Philadelphia has become the latest in the string of major cities to ban puppy mill dogs being sold in pet stores, at flea markets, and out in the public. If they want to offer dogs, they will now have to come from shelters.
On Thursday, the city council passed a law that bans the sale of commercially bred cats and dogs in an effort to severely crack down on puppy mills.
“The unanimous vote by the Philadelphia city council on the bill introduced by Councilman Kenyatta Johnson signals growing support among lawmakers and citizens in Pennsylvania – a state with 900 puppy mills – against these operations that typically keep and breed animals in deficient and abusive conditions,” explained Wayne Purcell, President of the Humane Society of the United States.
“With today’s action, the City of Brotherly Love joins more than 140 other localities around the United States, including Chicago and Los Angeles, with similar ordinances restricting puppy mill sales. Together, these developments are driving the market toward shelter and rescue adoption and responsible breeders.”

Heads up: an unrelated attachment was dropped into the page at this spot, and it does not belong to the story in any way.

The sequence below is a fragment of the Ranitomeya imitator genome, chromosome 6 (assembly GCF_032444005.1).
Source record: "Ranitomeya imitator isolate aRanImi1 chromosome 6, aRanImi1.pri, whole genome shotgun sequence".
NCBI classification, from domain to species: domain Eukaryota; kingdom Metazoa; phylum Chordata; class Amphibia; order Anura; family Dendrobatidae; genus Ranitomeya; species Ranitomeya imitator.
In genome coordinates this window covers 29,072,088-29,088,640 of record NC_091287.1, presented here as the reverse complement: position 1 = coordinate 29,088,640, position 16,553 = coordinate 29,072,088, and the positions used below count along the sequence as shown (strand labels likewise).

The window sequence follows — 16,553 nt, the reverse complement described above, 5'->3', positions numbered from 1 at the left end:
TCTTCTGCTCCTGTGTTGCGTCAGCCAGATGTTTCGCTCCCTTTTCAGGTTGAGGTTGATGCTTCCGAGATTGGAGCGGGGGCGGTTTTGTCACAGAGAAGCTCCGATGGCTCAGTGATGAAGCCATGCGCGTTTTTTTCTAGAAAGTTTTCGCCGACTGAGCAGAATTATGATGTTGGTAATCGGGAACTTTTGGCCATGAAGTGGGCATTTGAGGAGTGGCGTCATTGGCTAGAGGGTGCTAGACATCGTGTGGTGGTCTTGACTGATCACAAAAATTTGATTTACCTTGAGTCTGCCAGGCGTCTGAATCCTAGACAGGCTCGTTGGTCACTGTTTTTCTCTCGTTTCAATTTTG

Over two million animals are bred for pet stores in the US every year. Over seven million animals end up in shelters every year, and most of them never leave. With so many animals being needlessly killed every year due to overpopulation, it is asinine that puppy mills are even allowed to exist.
There are also minimal care restrictions. Mother dogs spend their entire lives in cramped, filthy cages. Their fur is dirty and matted, and they are often sick and in pain because of the poor conditions. They are forced to have litter after litter until they’re no longer able to breed, and then they’re killed or dumped. They never know the feeling of anything but sharp wire under their feet, and they never know the feeling of sunshine or a human’s love.
Boston, Pittsburgh, Austin, Las Vegas, are other major cities to have banned the sale of mill animals. Hopefully this will eventually become a federal law and puppy mills will be made illegal nationwide. Please share to educate others and encourage them to adopt instead of shop.